Whole Foods would need a philosophical shift. They need to become more marketing oriented. They need to communicate that their products are quality products that are vital to a healthy lifestyle. That can justify their pricing strategy, as they can provide higher end healthier products that come at a premium.

    ReplyDelete
  6. Maybe, just maybe, the CEO is being honest. I know it's a difficult concept for Marketing folks to grasp but a CEO is ultimately responsible to her customers and I would think customers of Whole Foods want to buy good food. To know that the CEO of W-F is concerned about their offering is good news for customers.

    Sometimes the most difficult thing is to say it like it is. I'd call this refreshing.

    ReplyDelete
  7. Any changes to brand strategy should start with the question - what do our customers want? You don't change a direction because of CEO's personal views of what constitutes junk food. When I used to shop at Whole Foods, it was because I believed the food was organic and responsibly sourced - including my muffins, chocolates and snacks. But, that's just a motivation of one and needs to be explored with a statistically meaningful sample before jumping into conclusions. It could be that Whole Food's falling sales are due to a poorly executed communications strategy or a loss of competitive edge - not the product itself.

    ReplyDelete
  8. CEO saying they sell a bunch of junk is refreshing??
    You can't be serious. If he does feel this way, and since it has
    now been conveyed to thousands of folks... chances are I won't go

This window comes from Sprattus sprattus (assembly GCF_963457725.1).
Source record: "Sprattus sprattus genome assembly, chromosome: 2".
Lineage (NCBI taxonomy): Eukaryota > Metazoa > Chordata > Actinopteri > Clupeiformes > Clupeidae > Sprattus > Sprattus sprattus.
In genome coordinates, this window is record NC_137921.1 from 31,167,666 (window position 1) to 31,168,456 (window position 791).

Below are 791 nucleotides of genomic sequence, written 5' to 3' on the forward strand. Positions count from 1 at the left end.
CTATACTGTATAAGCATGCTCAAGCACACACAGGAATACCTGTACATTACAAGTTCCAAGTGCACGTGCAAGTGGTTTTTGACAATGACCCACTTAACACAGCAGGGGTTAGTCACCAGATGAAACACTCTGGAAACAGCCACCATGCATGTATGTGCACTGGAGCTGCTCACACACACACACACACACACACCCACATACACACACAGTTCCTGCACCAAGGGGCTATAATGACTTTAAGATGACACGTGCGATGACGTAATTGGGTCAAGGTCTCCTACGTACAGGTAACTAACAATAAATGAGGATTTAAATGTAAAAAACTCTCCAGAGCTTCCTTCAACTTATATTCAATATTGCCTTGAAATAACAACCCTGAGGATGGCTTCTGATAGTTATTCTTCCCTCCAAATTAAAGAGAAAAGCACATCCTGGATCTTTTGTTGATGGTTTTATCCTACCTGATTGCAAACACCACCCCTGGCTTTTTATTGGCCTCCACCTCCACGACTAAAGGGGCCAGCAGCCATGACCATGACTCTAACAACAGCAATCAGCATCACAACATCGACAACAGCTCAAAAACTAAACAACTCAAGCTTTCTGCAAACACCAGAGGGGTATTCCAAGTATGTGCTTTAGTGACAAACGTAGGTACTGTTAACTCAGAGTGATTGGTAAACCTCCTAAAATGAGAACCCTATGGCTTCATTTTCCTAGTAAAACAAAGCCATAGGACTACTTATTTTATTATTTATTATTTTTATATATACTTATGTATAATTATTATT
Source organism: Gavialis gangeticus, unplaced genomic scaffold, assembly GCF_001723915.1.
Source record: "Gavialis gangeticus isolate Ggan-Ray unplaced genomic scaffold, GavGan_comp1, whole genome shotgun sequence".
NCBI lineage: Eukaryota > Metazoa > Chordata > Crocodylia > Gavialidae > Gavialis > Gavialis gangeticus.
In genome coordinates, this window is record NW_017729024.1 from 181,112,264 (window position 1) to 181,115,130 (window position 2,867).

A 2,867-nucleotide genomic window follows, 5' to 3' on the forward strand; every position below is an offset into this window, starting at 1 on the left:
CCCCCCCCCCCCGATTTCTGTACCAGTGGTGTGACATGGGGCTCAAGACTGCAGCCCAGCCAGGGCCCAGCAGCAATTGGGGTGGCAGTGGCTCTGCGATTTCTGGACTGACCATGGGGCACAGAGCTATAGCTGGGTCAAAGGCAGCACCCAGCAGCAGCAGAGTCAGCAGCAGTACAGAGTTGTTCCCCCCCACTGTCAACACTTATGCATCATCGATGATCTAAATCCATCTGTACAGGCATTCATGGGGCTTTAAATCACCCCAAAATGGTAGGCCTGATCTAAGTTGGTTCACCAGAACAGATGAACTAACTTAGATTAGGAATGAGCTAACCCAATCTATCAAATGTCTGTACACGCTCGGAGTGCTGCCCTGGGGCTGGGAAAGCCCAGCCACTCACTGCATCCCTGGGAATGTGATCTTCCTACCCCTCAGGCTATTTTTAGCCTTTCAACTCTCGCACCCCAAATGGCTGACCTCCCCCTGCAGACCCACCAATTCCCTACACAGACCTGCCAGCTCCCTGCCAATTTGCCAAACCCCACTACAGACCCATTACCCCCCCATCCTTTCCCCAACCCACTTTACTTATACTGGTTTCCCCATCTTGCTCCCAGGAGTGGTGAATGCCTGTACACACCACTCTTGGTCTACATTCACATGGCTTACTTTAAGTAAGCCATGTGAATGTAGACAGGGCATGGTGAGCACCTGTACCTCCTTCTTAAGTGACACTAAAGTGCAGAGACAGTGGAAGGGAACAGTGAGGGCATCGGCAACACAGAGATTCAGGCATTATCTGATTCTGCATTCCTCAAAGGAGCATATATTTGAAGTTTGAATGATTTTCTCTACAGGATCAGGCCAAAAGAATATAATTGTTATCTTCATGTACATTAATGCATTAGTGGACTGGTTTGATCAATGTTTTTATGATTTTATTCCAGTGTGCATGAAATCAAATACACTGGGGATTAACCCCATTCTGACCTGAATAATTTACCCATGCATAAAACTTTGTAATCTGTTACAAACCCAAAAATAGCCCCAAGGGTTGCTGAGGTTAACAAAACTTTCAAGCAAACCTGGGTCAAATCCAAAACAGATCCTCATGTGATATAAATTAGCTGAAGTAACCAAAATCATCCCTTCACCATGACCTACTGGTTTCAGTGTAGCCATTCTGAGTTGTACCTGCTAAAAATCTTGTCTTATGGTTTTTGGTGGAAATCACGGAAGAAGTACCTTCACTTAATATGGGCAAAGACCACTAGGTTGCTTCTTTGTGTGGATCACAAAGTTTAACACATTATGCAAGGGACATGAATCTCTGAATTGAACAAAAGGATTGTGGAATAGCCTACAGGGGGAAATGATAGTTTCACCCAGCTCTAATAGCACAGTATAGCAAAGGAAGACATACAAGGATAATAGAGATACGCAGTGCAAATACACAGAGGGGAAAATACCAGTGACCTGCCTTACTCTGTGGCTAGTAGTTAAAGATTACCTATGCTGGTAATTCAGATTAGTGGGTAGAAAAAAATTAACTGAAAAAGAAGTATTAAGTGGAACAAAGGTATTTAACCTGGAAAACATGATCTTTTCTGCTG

to Whole Foods to buy what I used to buy.. after all it is a bunch of junk!

    ReplyDelete
  9. Out of context, the quote sounds disastrous.

    But, to be accurate, John Mackey was quoted as saying "We sell a bunch of junk. We've decided if Whole Foods doesn't take a leadership role in educating people about a healthy diet, who the heck is going to do it?"

    Mackey seems to be zeroing in on the fact that Whole Foods has wandered from its original brand positioning. In difficult economic times, consumers will turn from premium retailers unless they are given a reason to pay such prices. Mackey appears to be taking ownership of the company’s diluted brand and steering the ship back to the waters that made Whole Foods successful in the first place.

    Alan Mulally of Ford recently made similar statements in Fortune Magazine when discussing the Taurus and how the company allowed such a successful brand fall by the wayside.

    ReplyDelete
  10. Because of their unique niche, I would develop a direct marketing program to provide customers with weekly information on products, events and specials. Developing a database would be a key factor in enabling the opportunity.

    I've managed retail database marketing programs and the power generated by communicating directly to your customers is off the charts compared to all other media. Unfortunately, most grocery chains just compile data and don't use it for direct-to-consumer marketing.

    ReplyDelete
  11. Advertising legend Lee Clow one famously said of his agency, "I want to see how big we can get before we get bad." Similarly, this seems to be where Whole Foods finds itself. So I'd recommend the CEO go back to the beginning. What need did Whole Foods once fill that its competitors couldn't (as well)? Start there.

    ReplyDelete